Sunday, February 28, 2010

Enter The Copia

In early January, while I was on my break from blogging, the annual Consumer Electronics Show (CES) took place in Las Vegas. One of the innovations introduced was the Copia eReading platform on January 6.

Copia comes from DMC Worldwide. GalleyCat described it this way here: "... it's a bit of everything: an eBook platform and store, a social networking gateway, and a full line of E-Ink eReaders."

Zikkir included DMC Worldwide's statement on the Copia here:
"The COPIA platform is the first of its kind to combine content, collaboration, social networking and e-commerce together to connect people through a collaborative experience."
First, there are actually an array of six Copia e-readers, which allow you to connect with your social network on Facebook and Twitter (photo courtesy of the Copia website here).

The Copia website reports the e-readers will boast WiFi, G3 and USB connectivity, up to 4 GB internal storage with optional Micro SD card and a long-life battery good for up to two weeks.

On January 6, Digital Trends indicated the e-readers would go on sale online in April with prices ranging from $199 to $299 depending on the amenities readers want.

By February 18, Publishers Weekly reported "b&w devices will be priced from $200 to $300—easily the most attractive pricing in the latest wave of e-ink devices." While a Copia spokesman "would not give a specific price on the color e-reader, he said it would be priced 'aggressively' to compete in a high-end device market that will be taking its cue from the $499 price point set by Apple's forthcoming iPad device." The e-reader will be available in retail bricks-and-mortar stores in June.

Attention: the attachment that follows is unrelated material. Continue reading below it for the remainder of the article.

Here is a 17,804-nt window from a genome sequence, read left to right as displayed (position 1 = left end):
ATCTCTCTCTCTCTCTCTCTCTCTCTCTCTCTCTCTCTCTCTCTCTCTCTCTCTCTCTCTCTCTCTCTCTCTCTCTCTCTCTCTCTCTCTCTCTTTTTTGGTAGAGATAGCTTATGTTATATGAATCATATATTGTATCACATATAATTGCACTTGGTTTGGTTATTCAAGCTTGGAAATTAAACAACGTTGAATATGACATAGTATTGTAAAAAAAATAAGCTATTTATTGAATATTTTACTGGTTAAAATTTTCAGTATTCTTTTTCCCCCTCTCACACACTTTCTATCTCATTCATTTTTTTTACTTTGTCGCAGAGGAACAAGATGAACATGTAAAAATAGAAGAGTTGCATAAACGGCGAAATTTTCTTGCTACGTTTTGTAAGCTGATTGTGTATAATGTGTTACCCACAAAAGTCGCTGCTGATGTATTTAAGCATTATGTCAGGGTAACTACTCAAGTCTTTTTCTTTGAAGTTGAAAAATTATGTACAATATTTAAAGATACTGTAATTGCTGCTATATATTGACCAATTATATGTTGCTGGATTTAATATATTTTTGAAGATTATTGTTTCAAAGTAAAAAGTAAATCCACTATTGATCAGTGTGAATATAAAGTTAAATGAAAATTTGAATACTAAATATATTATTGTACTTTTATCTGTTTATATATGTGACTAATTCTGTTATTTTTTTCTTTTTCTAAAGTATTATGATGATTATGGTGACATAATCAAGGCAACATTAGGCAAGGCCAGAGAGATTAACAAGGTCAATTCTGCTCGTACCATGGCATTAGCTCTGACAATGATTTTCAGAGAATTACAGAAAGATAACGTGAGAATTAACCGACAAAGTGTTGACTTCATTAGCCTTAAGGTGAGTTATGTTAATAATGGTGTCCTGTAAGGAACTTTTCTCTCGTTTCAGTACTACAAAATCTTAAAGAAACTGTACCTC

Engadget said that Copia "intends to support other companies' hardware too with its ePUB distribution service."

Like LibraryThing and GoodReads, Copia will allow you to compare your personal library with those of your friends. Of course, Copia also provides access to an retail site where you can search, get recommendations or purchase both e-books and p-books.

Digital Trends reported here:
DMC will initially offer two product lines—the Ocean and the Tidal—with three readers each, along with an open platform the enables publishers and users to connect through a collaborative environment. Plus, third party device makers will be able to make new devices that latch into the Copia platform.
According to their website here, DMC Worldwide services its clients "out of offices in New York City, Vienna, Amman, and Washington, D.C."

Go here to Engadget to see a video of the Copia being described at CES.

If Copia lives up to its billing, this may begin the next generation of e-reading devices, allowing consumers to connect through their e-readers.


Peter L. Winkler said...

My prediction is that when the dust settles in a year or two, the Kindle and Apple's iPad will be the last men standing, because each one is blessed with the mystique and good will (used purely in the commercial sense) associated with each company. None of the other ereaders or semi-multi-function devices have anything over the Kindle and iPad, and people worry about buying an expensive device from a company they've never heard of.

Maya Reynolds said...

Hi, Peter: Nice to know you're still out there. Good to hear from you.